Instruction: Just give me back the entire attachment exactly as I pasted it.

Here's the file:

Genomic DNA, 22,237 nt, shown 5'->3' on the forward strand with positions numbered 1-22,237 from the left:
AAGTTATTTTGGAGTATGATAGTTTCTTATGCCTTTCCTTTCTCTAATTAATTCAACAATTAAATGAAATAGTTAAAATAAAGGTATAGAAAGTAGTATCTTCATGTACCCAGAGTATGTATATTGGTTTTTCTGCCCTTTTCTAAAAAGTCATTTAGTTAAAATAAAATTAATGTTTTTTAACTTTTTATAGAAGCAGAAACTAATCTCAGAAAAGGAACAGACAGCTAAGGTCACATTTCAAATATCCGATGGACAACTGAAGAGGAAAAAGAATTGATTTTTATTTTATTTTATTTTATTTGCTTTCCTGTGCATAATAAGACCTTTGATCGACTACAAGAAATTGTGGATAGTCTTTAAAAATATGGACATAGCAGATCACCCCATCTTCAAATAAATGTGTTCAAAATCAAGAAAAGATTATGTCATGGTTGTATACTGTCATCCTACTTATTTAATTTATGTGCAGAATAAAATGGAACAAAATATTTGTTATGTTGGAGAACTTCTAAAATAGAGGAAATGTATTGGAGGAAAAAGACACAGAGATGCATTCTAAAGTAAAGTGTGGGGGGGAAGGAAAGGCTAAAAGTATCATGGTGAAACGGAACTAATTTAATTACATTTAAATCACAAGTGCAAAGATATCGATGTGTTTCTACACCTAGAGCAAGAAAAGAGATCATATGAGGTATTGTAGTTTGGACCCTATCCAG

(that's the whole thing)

Genomic DNA, 22,237 nt, shown 5'->3' on the forward strand with positions numbered 1-22,237 from the left:
AAGTTATTTTGGAGTATGATAGTTTCTTATGCCTTTCCTTTCTCTAATTAATTCAACAATTAAATGAAATAGTTAAAATAAAGGTATAGAAAGTAGTATCTTCATGTACCCAGAGTATGTATATTGGTTTTTCTGCCCTTTTCTAAAAAGTCATTTAGTTAAAATAAAATTAATGTTTTTTAACTTTTTATAGAAGCAGAAACTAATCTCAGAAAAGGAACAGACAGCTAAGGTCACATTTCAAATATCCGATGGACAACTGAAGAGGAAAAAGAATTGATTTTTATTTTATTTTATTTTATTTGCTTTCCTGTGCATAATAAGACCTTTGATCGACTACAAGAAATTGTGGATAGTCTTTAAAAATATGGACATAGCAGATCACCCCATCTTCAAATAAATGTGTTCAAAATCAAGAAAAGATTATGTCATGGTTGTATACTGTCATCCTACTTATTTAATTTATGTGCAGAATAAAATGGAACAAAATATTTGTTATGTTGGAGAACTTCTAAAATAGAGGAAATGTATTGGAGGAAAAAGACACAGAGATGCATTCTAAAGTAAAGTGTGGGGGGGAAGGAAAGGCTAAAAGTATCATGGTGAAACGGAACTAATTTAATTACATTTAAATCACAAGTGCAAAGATATCGATGTGTTTCTACACCTAGAGCAAGAAAAGAGATCATATGAGGTATTGTAGTTTGGACCCTATCCAG